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Eleanor Raffan

Canine and comparative genomics of metabolic disease

I am interested in how genes influence metabolism.  In dogs, selective breeding has resulted an unusual genetic architecture which makes mapping disease associated loci remarkably tractable with much smaller numbers than in human populations.  We study pet dogs and use comparative genomics to identify genes that are responsible for determining obesity susceptibility in dogs and humans.  The mechanism of action and physiological consequences of variants of interest are tested in the lab in cellular models, and at a whole-dog level by examining their effect on eating behaviour and physiology.

Our overall aim is to better understand how genes link to obesity in both dogs and humans, in order to reveal mechanistic links and identify targets to improve obesity prevention and treatment. 

I am a veterinary surgeon who has worked in general practice and at the vet schools in Liverpool and Cambridge. An RCVS and ECVIM specialist in small animal medicine, I have a PhD in the genetics of rare forms of severe insulin resistance in humans.  In 2013 I set up the GOdogs Project, investigating the genetics of obesity in dogs.  I am based at the Institute of Metabolic Science on the Cambridge Biomedical Campus but our canine studies are carried out at the Dept. Veterinary Medicine where I am an Associate Lecturer.

Key Publications

A deletion in the canine POMC gene is associated with weight and appetite in obesity prone Labrador retriever dogs.  Raffan E, Dennis RJ, O’Donovan CJ, Becker JM, Scott RA, Smith SP, Withers DJ, Wood CJ, Conci E, Clements DN, Summers KM, German AJ, Mellersh CS, Arendt ML, Iyemere VP, Withers E, Söder J, Wernersson S, Andersson G, Lindblad-Toh K, Yeo GSH, O’Rahilly S. Cell Metabolism. 2016 May 10;23(5):893-900.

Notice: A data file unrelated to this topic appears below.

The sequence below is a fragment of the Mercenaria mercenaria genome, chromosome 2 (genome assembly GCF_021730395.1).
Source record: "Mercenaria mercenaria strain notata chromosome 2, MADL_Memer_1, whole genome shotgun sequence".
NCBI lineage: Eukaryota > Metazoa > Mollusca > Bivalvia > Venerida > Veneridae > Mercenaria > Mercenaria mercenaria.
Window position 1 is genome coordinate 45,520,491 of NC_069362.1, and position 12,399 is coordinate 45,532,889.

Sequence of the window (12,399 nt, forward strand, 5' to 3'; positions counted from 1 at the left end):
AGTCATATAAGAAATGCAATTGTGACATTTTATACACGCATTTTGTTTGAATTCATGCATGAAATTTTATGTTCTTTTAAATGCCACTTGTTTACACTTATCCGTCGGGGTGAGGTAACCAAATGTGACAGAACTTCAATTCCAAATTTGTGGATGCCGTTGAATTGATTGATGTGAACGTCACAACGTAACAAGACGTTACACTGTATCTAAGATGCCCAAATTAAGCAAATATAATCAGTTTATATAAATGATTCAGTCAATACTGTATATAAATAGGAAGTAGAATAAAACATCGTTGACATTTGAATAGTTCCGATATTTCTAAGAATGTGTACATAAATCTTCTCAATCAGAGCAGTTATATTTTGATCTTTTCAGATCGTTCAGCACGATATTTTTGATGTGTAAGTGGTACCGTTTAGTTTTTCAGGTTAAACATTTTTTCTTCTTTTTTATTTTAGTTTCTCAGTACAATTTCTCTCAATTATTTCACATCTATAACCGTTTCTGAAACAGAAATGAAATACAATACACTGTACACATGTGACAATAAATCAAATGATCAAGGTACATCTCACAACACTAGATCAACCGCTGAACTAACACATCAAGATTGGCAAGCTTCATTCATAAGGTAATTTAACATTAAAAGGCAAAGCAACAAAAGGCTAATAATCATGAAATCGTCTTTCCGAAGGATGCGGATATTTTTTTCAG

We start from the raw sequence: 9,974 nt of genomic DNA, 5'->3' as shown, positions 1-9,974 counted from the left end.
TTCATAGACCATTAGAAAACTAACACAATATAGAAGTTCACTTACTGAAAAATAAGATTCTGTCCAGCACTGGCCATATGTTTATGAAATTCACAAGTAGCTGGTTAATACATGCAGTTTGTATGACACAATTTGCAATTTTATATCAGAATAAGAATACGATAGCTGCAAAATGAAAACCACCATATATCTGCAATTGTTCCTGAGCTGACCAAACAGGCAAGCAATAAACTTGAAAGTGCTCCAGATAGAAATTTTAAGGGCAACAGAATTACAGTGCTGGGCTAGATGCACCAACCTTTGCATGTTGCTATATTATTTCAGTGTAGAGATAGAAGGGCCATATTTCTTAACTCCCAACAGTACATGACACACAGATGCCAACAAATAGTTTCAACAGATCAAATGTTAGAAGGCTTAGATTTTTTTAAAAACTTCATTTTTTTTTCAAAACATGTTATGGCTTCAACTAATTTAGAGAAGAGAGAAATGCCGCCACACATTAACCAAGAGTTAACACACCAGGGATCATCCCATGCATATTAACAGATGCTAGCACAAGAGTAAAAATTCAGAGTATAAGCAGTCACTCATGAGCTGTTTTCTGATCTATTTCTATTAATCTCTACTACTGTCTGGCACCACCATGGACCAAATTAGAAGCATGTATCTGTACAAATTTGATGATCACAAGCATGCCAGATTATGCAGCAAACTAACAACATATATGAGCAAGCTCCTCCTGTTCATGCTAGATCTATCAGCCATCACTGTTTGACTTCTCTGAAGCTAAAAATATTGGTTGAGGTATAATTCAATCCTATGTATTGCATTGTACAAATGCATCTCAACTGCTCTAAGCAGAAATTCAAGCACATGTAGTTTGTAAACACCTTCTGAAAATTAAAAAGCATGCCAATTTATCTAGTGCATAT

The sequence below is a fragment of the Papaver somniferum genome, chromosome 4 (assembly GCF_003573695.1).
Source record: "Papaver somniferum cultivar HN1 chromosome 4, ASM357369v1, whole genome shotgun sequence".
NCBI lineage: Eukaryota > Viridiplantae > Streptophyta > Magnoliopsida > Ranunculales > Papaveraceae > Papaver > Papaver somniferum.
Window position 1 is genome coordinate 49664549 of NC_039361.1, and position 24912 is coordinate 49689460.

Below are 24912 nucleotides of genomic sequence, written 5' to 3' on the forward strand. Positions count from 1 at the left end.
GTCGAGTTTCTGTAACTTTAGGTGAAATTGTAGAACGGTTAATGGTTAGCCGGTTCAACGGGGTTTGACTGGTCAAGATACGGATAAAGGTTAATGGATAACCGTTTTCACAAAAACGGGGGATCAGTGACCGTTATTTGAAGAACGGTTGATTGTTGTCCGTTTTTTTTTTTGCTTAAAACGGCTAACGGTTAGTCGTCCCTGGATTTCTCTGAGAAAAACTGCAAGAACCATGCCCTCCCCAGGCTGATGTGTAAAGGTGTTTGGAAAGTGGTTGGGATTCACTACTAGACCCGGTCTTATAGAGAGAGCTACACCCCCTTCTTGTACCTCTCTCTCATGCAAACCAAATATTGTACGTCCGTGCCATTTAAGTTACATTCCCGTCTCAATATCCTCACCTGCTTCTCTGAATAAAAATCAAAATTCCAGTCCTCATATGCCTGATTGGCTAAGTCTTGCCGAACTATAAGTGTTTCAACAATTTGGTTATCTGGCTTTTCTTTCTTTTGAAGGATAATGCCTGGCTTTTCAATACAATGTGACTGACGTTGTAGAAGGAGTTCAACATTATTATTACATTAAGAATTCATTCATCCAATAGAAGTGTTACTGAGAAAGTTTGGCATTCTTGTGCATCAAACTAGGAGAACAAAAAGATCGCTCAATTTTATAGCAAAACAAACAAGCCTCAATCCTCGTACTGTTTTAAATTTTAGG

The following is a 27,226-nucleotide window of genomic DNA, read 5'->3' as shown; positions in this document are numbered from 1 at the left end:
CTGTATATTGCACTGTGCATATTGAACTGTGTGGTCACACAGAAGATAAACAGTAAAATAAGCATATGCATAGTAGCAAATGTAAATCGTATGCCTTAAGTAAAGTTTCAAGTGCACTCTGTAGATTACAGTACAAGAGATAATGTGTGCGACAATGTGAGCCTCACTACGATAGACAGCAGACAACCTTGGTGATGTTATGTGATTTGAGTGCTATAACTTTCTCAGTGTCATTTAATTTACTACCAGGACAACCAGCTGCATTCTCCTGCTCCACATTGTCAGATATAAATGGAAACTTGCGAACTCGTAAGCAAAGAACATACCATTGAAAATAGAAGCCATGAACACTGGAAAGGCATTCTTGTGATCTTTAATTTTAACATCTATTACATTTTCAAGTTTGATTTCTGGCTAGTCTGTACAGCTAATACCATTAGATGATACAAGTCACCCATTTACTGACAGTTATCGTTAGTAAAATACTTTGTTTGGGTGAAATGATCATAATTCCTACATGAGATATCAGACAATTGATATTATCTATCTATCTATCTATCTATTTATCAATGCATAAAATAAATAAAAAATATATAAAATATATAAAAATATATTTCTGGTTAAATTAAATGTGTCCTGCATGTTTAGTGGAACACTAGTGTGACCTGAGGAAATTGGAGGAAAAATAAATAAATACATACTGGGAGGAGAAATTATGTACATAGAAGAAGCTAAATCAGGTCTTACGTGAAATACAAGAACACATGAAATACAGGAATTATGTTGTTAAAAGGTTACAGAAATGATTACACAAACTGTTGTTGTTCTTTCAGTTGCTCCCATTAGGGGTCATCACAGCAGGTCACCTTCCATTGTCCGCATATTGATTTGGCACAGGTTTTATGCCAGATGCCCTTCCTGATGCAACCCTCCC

Development, factor structure and application of the Dog Obesity Risk and Appetite (DORA) questionnaire. Raffan E, Smith SP, O’Rahilly S, Wardle J. PeerJ 2015 Sep 29;3:e1278.

The coding sequence of POMC and obesity and appetite in Labrador retriever dogs. E. Raffan, J. Becker, G. Yeo, S. O’Rahilly. The Lancet. 2014, Feb 26, 383:S86 

The big problem: battling companion animal obesity. E. Raffan. Vet Rec. 2013 Sep 28;173(12):287-91. Full text

Founder effect in the Horn of Africa for an insulin receptor mutation that may impair receptor recycling E. Raffan, M.A. Soos, N. Rocha, T. Tuthill, A.R. Thomasen, C.S. Hyden, J. Gregory, P. Hindmarsh, M. Dattani, E. Cochran, J. Al Kaabi, P. Gorden, I. Barroso, N. Morling, S. O’Rahilly, R.K. Semple. Diabetologia 54(5):1057-1065 May 2011 

ERaffan profile

Dr Eleanor Raffan

Wellcome Trust Clinical Research Career Development Fellow, Associate Lecturer

er311@cam.ac.uk

Group members: 

Jodie Wainwright

 

    Plain English

    We know genes are important in obesity - between 40-70% of our tendency to gain weight as humans is down to our genes.  Breed predispositions suggest genes are important in dogs too.  We study pet dogs to find out which genes are important, and why.  By comparing the DNA of dogs of with different amounts of body fat, we focus on genes which are immportant in regulating how the body controls food intake and energy expenditure.  We study those genes in the laboratory to find out more about how they act at a molecular level.  We also try to find out more about how those genes cause obesity by using playful experiments that test how dogs behave around food, measuring how much energy they use at rest, and other metrics such as blood pressure.

    There is more about what we do and our results so far on the project website: www.GOdogs.org.uk